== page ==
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Kenny Walter is an editor with HCPLive. Prior to joining MJH Life Sciences in 2019, he worked as a digital reporter covering nanotechnology, life sciences, material science and more with R&D Magazine. He graduated with a degree in journalism from Temple University in 2008 and began his career as a local reporter for a chain of weekly newspapers based on the Jersey shore. When not working, he enjoys going to the beach and enjoying the shore in the summer and watching North Carolina Tar Heel basketball in the winter.
Children are now screened for autism at 18 and 24 months.
Identifying the maternal risk factors of autism spectrum disorder (ASD) could be beneficial for earlier screenings and treatment plans for patients.
In an interview with HCPLive®, Paul S. Carbone, MD, professor of pediatrics, University of Utah, explained some of the advancements in pediatric autism care that has occurred in recent years.
Adopting better screening methods and advancing treatment has been slow, but new evidence-based research is helping to improve care. For example, the majority of pediatricians autism screenings are now routine at the 18 and 24-month visits.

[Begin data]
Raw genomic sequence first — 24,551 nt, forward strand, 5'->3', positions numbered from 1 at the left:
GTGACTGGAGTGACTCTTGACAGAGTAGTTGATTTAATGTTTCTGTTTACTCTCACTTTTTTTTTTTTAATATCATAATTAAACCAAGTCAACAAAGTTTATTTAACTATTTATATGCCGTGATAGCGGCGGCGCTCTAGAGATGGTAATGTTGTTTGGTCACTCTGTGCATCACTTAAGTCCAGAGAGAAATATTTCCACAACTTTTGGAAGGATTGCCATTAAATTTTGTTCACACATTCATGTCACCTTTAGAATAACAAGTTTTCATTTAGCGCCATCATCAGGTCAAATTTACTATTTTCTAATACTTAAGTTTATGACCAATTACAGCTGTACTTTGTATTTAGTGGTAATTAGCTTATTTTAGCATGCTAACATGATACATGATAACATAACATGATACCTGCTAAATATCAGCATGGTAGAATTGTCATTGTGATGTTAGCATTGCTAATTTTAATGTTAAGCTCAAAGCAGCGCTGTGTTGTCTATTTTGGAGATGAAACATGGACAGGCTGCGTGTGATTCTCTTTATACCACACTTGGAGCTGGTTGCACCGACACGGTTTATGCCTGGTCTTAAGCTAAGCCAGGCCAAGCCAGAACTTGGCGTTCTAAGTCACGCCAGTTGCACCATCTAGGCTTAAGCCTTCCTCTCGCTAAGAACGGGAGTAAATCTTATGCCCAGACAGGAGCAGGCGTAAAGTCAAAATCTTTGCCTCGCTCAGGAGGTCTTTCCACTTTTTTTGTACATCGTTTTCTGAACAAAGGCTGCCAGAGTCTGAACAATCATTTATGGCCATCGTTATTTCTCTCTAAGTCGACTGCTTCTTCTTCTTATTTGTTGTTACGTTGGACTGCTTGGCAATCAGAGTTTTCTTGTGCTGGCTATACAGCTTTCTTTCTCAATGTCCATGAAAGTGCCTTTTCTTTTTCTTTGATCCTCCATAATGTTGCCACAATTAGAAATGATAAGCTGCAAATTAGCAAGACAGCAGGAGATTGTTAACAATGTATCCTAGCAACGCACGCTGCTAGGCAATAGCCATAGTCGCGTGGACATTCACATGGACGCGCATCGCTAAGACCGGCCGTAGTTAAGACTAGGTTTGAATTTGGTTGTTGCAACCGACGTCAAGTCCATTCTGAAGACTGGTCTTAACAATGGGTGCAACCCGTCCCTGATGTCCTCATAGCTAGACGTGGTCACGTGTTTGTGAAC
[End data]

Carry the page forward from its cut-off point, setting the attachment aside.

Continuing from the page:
Carbone said in the last decade the knowledge on how to best manage and treat ASD has expanded and improved, based on a lot of new genetic discoveries about autism. There has also been advancements in learning exactly how autism unfolds in early years, which helps provide better treatment plans down the line.
And more regular screenings allows doctors to focus on the processes of care.
Another area of focus will be on co-occurring conditions, including gastrointestinal problems, sleep issues, and other psychiatric struggles, such as ADHD and stress.
Carbone will present 2 presentations during the 2021 American Academy of Pediatrics Virtual Conference that focus on autism beyond diagnosis, specifically on managing the disease.